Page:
Chock full of nods to the comics the screenplay is both a strength and weakness for the film. The story is well sequenced giving the audience enough time between action scenes to grasp the characters motivations and the plot but there are tangential narrative threads that disrupt the focus of the film. Chief amongst them is the frost giants’ fore mentioned relic which is given lots of attention in the first act but has little effect on the outcome. In addition I felt that S.H.I.E.L.D. was nearly irrelevant this time around; other than introducing Jeremy Renner’s Hawkeye the secret security faction just gets in the way of the movie’s momentum.
While most of the comedy crashes and burns there are a few laughs to be found in the film. Most come from star Hemsworth’s charismatic portrayal of the God of Thunder. He plays up the stranger-in-a-strange-land aspect of the story with his cavalier but charming attitude and by breaking all rules of diner etiquette in a particularly funny scene with the scientists whose respective roles as love interest (Portman) friendly father figure (Skarsgaard) and POV character (Dennings) are ripped right out of a screenwriters handbook.
Though he handles the humorous moments without a problem Hemsworth struggles with some of the more dramatic scenes in the movie; the result of over-acting and too much time spent on the Australian soap opera Home and Away. Luckily he’s surrounded by a stellar supporting cast that fills the void. Most impressive is Tom Hiddleston who gives a truly humanistic performance as the jealous Loki. His arc steeped in Shakespearean tragedy (like Thor’s) drums up genuine sympathy that one rarely has for a comic book movie villain.
My grievances with the technical aspects of the production aside Branagh has succeeded in further exploring the Marvel Universe with a film that works both as a standalone superhero flick and as the next chapter in the story of The Avengers. Thor is very much a comic book film and doesn’t hide from the reputation that its predecessors have given the sub-genre or the tropes that define it. Balanced pretty evenly between “serious” and “silly ” its scope is large enough to please fans well versed in the source material but its tone is light enough to make it a mainstream hit.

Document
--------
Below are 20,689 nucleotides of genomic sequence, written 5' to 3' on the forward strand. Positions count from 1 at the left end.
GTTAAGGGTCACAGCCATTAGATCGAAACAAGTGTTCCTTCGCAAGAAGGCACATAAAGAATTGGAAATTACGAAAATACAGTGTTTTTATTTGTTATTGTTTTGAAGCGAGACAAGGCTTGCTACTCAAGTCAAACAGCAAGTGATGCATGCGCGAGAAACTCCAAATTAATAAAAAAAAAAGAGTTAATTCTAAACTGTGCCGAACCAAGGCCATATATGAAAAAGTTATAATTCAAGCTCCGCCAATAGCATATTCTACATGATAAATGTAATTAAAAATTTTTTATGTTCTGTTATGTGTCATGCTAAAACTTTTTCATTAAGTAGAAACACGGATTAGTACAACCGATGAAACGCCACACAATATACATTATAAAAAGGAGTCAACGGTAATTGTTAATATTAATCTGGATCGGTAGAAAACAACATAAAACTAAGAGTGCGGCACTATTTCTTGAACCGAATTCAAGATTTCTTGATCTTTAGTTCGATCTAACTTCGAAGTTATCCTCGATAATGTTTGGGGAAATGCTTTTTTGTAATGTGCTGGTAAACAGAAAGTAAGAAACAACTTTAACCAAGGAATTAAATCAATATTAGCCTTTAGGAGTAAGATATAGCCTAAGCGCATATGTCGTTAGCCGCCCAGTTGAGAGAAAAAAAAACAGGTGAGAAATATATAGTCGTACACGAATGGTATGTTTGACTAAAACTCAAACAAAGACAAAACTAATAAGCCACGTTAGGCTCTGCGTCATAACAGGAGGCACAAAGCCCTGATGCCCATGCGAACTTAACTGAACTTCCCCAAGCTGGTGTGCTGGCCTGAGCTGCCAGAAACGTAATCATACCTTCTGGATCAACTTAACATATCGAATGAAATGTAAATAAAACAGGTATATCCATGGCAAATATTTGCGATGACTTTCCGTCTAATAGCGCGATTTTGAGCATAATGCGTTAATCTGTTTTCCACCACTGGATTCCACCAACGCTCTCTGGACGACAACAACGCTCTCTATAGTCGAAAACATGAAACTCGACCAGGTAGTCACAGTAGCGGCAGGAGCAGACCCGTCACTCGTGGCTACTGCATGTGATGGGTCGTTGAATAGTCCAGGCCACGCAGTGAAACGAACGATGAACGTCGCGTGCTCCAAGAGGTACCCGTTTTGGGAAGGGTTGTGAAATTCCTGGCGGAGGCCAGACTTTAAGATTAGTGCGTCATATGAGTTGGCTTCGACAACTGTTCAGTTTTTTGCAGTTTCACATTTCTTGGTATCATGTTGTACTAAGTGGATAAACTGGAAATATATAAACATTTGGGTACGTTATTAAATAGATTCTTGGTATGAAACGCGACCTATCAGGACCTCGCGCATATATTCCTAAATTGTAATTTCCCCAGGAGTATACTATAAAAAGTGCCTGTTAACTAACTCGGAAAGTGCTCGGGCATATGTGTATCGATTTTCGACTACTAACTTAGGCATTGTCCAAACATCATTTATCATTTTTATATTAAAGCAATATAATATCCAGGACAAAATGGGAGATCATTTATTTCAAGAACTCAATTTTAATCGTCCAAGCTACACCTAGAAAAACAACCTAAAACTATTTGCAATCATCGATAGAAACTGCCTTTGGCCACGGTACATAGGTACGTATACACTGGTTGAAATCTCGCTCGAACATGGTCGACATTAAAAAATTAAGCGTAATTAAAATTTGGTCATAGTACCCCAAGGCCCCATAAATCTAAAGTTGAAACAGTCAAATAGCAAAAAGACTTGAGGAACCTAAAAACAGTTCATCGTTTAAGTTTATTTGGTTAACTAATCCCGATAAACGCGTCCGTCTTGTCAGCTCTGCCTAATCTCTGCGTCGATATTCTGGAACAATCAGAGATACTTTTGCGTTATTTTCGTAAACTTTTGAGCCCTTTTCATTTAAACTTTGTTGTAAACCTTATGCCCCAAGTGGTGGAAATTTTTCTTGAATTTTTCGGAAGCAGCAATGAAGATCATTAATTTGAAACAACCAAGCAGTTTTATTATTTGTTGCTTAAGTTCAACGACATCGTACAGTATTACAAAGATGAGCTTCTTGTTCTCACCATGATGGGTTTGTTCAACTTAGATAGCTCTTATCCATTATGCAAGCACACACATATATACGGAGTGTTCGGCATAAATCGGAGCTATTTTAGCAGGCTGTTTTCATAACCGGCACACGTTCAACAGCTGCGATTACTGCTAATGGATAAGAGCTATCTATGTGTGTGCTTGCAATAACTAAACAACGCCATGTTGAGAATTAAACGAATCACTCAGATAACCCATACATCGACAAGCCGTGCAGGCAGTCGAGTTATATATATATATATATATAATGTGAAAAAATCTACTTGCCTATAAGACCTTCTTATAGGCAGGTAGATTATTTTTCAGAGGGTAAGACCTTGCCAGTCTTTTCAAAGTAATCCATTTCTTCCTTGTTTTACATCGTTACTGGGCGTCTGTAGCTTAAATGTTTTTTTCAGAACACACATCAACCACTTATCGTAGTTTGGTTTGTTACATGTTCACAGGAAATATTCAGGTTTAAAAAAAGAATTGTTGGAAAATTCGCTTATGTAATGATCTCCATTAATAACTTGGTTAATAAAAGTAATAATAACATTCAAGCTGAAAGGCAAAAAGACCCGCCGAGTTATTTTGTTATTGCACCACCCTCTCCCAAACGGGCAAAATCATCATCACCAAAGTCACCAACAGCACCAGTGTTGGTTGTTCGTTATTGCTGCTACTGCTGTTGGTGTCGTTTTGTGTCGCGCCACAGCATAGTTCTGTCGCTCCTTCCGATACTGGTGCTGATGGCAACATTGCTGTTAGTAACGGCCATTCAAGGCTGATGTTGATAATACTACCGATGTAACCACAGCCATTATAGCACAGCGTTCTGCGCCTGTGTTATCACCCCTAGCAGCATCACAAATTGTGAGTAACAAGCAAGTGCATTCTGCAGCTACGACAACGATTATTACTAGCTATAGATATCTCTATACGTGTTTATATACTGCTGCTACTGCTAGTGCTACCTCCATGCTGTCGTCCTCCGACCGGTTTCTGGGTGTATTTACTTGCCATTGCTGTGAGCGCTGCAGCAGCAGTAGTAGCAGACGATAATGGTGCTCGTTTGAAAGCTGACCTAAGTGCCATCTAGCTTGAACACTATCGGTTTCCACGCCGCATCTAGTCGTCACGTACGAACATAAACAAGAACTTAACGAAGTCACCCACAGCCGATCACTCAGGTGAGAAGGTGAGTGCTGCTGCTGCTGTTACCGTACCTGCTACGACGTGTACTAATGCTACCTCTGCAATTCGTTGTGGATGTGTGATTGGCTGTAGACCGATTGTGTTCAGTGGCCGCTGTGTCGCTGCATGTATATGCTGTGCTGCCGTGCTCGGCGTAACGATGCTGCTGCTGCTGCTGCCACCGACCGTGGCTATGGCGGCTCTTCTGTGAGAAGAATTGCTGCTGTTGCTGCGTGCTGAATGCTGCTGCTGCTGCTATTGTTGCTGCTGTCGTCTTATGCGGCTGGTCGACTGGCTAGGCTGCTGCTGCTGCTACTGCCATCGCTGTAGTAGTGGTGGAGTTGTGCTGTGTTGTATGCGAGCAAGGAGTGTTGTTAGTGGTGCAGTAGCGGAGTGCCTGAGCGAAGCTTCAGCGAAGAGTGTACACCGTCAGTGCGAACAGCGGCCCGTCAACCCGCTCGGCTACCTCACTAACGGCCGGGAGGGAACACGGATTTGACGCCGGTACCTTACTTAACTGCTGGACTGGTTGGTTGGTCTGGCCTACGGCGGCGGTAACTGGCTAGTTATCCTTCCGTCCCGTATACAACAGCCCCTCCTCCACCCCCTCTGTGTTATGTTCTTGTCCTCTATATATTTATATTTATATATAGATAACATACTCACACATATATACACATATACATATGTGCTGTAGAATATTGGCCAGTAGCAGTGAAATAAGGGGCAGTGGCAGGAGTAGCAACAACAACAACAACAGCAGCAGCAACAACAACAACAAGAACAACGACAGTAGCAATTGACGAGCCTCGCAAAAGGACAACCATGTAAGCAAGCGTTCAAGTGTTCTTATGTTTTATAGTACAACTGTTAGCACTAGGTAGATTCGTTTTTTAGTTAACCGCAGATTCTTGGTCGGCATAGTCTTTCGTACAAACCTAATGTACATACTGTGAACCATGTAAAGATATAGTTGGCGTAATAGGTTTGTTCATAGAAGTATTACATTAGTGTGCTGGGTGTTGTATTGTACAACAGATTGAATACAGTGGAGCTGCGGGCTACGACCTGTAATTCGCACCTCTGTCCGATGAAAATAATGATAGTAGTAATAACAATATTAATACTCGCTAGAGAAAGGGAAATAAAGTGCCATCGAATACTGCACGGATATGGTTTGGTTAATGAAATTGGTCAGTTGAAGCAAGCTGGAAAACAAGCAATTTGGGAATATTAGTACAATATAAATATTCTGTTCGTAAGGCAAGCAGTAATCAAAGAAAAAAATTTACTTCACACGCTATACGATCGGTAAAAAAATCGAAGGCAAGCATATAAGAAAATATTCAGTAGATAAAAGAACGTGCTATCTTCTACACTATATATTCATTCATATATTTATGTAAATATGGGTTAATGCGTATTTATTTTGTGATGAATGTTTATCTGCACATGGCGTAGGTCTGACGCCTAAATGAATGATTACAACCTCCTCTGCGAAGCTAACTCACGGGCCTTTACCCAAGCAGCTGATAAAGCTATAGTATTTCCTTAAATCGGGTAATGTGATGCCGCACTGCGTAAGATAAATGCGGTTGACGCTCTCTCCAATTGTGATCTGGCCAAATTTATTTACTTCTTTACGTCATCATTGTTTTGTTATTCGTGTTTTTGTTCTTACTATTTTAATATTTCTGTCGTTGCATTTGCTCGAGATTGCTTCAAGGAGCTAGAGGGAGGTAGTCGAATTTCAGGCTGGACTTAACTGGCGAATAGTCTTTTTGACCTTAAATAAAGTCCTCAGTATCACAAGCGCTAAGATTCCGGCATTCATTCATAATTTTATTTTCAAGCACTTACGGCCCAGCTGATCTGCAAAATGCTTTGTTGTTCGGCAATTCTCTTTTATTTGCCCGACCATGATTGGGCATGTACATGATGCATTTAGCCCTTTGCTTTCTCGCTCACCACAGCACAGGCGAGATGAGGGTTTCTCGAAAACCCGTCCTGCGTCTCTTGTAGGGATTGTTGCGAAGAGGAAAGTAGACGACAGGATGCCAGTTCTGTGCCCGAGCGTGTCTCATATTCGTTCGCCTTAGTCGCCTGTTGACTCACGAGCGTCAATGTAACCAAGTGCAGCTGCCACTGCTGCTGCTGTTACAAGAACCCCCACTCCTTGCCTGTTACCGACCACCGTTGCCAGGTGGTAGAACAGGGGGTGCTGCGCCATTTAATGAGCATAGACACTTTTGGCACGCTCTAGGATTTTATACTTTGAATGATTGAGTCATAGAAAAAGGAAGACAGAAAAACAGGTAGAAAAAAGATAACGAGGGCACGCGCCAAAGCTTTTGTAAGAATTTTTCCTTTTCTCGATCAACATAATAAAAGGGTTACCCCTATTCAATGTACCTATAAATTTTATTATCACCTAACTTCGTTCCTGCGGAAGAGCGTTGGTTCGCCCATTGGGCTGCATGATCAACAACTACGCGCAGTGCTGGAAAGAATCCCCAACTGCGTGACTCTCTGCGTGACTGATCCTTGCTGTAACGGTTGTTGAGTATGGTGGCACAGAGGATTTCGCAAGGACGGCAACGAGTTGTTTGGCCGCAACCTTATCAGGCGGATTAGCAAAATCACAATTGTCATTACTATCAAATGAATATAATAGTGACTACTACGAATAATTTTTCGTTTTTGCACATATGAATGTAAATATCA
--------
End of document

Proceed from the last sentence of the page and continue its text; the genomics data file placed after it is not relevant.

The God of Legion secular Hollywood’s latest Biblically-inspired action flick is old-school an angry spiteful Almighty with a penchant for Old Testament theatrics. Fed up with humanity’s decadent warmongering ways He’s decided to pull the plug on the whole crazy experiment and start over from scratch.
Fortunately for us the God of Legion is also a rather lazy fellow. Instead of doing the apocalyptic work himself and wiping us out with a giant flood which worked perfectly well last time He opts to delegate the task to His army of angels — a questionable strategy that starts to fall apart when the archangel charged with leading the planned extermination Michael (Paul Bettany) refuses to comply.
Michael who unlike his boss still harbors affection for our sorry species abandons his post and descends to earth where inside the swollen belly of Charlie (Adrianne Palicki) an unwed mother-to-be working as a waitress in an out-of-the-way diner sits humanity’s lone hope for survival. Why is this particular baby so important? Is it the one destined to lead us to victory over Skynet? Heaven knows — Legion reveals little details its script devoid of actual scripture. What is clear is that God’s celestial hitmen want the kid whacked before it’s born.
But Michael won’t let humanity fall without a fight. Armed with a Waco-sized arsenal of assault weapons he hunkers down with the diner’s patrons a largely superfluous collection of thinly-sketched caricatures from various demographic groups led by Dennis Quaid as the diner’s grizzled owner Tyrese Gibson as a hip-hop hustler and Lucas Black as a simple-minded country boy.